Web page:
Today’s word tasting note is a guest post by Vancouver editorial genius Iva Cheung.
“Oh yeah? Well you guys may have won this time, but my team’s still the winningest!”
That’s how I imagine the first utterance of winningest, and the fact that the speaker, in my mind, could just as well have been a four-year-old as a drunken sports fan in a pub is telling. Winningest has a decidedly juvenile and unsophisticated ring to it, and, judging by the comments on Merriam-Webster’s entry for the word, a lot of people hate it, calling it a “made-up word” and a “lazy degradation of modern language.”
So why is it so objectionable?
Well, first, It hasn’t been around for all that long. Although the Online Etymology Dictionary claims winningest appeared in the written record by 1804, without seeing a reliable example, I’m more inclined to believe the Oxford English Dictionary and Merriam-Webster, which both trace the word back to the early 1970s. According to Webster’s in 1974 it appeared in The State newspaper in Columbia, South Carolina, which described the Maryland-Eastern Shore as the “winningest college basketball team in the nation.” Since the word was coined, it’s been used almost exclusively in (North) American sports pages.
Newness alone isn’t a good reason to find a word immature, though; after all, plenty of much newer words have seamlessly slipped into everyday usage. The resistance to accepting winningest as a “real word” probably comes from its weird morphology and incongruous semantics. We don’t usually slap the superlative -est morpheme onto the -ing morpheme—it seems like a mistake a young child might make—and winningest may be the only English word to feature this odd combination. Sure, present participle forms can serve beautifully as adjectives, but even words like charming and stunning—which we probably use more often as adjectives than as verbs—are compared using more and most rather than the -er and -est suffixes.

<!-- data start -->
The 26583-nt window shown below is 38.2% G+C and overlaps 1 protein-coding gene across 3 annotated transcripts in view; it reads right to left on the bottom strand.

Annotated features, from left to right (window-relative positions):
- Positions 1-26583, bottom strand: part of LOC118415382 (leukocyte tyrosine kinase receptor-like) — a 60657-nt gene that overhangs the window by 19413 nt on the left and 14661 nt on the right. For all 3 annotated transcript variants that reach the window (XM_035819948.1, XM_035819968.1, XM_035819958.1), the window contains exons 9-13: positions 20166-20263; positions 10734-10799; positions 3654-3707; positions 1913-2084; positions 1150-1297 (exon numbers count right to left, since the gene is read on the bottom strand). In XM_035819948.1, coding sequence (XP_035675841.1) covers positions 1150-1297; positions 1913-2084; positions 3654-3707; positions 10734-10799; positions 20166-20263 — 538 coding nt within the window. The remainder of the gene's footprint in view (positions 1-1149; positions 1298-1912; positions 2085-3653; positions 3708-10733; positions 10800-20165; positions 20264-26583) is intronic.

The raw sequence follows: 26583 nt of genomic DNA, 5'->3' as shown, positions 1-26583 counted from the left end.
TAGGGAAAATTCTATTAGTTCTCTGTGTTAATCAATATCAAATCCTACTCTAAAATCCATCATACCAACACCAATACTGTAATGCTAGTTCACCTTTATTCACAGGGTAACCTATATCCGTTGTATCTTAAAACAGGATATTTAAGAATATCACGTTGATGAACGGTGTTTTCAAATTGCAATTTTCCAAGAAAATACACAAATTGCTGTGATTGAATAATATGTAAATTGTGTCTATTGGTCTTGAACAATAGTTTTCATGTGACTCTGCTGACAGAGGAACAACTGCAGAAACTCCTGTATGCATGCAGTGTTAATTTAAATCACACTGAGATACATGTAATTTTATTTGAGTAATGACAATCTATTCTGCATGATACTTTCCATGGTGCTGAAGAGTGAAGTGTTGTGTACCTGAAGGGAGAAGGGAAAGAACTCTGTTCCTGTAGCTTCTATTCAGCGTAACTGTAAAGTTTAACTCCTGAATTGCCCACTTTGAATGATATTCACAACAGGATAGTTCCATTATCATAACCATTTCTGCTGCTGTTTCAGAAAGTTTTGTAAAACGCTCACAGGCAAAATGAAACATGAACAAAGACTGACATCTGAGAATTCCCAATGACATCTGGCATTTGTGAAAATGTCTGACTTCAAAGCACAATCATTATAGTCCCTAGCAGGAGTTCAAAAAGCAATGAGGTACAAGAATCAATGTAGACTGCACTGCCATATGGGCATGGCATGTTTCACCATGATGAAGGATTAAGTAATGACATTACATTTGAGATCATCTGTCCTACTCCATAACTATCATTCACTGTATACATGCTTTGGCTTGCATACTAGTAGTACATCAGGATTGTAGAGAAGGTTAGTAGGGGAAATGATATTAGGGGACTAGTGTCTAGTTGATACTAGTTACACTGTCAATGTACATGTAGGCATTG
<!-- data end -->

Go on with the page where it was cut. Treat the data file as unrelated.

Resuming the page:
And speaking of which, if winningest exists, why doesn’t winninger? This lack of a comparative counterpart to winningest contributes to its oddness. What’s more, you could easily argue that the superlative doesn’t even make sense. We tend to think of winning as half of a dichotomy, not the end of a spectrum. Winning isn’t really a gradable adjective; if you’re not winning, you’re losing.
Yet this semantic mismatch is why winningest has found a niche as a functional word, despite the many reasons it shouldn’t exist. It doesn’t actually mean “most winning,” does it? To be the winningest means to have the most wins or victories, or to have the most success, typically in a sports context. And in that context, it’s unambiguous, succinct. You may wrinkle your nose at a phrase like “the winningest team in the league,” but you’re unlikely to be confused by it, and any other way of expressing the same concept would simply take more syllables.
Despite the objections to this “non-word,” it seems to be slowly seeping out from its sports confines into the rest of the world; even law firms are seizing the opportunity to declare themselves “the winningest.” The question is whether it’ll remain a one-off anomaly or spawn a new, productive way of affixing. Will we one day read about the eatingest competitor at the hot dog contest or the flyingest pilot in the air force?